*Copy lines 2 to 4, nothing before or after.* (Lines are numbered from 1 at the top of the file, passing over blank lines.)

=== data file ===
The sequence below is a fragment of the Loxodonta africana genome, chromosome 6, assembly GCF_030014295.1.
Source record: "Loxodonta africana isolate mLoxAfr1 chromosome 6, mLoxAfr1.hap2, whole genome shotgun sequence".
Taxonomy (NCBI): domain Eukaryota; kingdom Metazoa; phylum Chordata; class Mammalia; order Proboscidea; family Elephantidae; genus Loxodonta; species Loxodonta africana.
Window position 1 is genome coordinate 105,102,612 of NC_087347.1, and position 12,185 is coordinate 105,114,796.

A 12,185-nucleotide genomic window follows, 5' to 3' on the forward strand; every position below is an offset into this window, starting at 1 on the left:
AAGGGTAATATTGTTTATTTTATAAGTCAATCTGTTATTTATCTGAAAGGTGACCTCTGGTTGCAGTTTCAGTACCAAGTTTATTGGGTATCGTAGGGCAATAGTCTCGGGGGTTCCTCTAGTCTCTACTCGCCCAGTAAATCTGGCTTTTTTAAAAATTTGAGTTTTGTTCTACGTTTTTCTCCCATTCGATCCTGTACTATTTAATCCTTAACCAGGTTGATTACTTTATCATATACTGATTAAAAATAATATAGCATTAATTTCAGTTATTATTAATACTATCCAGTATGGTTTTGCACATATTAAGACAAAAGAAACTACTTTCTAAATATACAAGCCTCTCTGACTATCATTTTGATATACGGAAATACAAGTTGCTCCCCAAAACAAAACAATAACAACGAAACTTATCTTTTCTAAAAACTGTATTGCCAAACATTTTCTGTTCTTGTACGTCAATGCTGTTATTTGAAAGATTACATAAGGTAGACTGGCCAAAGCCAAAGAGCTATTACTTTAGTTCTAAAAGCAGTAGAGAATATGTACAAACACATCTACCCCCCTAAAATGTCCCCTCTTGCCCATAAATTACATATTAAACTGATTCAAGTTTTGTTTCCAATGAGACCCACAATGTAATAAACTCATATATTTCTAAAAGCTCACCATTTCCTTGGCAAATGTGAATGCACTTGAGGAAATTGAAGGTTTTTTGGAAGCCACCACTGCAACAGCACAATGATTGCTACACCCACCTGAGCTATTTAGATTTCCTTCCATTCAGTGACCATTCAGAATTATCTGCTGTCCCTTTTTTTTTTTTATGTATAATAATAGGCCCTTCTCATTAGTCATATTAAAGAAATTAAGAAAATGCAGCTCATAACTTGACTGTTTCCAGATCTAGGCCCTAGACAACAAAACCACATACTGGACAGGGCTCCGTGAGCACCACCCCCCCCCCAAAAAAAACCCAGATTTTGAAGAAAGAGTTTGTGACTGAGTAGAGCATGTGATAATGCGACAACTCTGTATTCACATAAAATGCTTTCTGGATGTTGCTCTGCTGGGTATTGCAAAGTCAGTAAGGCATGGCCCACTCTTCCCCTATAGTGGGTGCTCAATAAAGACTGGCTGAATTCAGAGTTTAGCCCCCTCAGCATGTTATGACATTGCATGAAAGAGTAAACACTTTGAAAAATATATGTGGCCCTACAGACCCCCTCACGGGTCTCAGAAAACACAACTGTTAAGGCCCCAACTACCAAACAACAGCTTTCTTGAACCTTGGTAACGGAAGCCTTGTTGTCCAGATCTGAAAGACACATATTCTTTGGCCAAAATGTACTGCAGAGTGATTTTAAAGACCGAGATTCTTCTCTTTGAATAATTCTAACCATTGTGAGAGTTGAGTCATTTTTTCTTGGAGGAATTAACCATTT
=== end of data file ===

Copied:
Source record: "Loxodonta africana isolate mLoxAfr1 chromosome 6, mLoxAfr1.hap2, whole genome shotgun sequence".
Taxonomy (NCBI): domain Eukaryota; kingdom Metazoa; phylum Chordata; class Mammalia; order Proboscidea; family Elephantidae; genus Loxodonta; species Loxodonta africana.
Window position 1 is genome coordinate 105,102,612 of NC_087347.1, and position 12,185 is coordinate 105,114,796.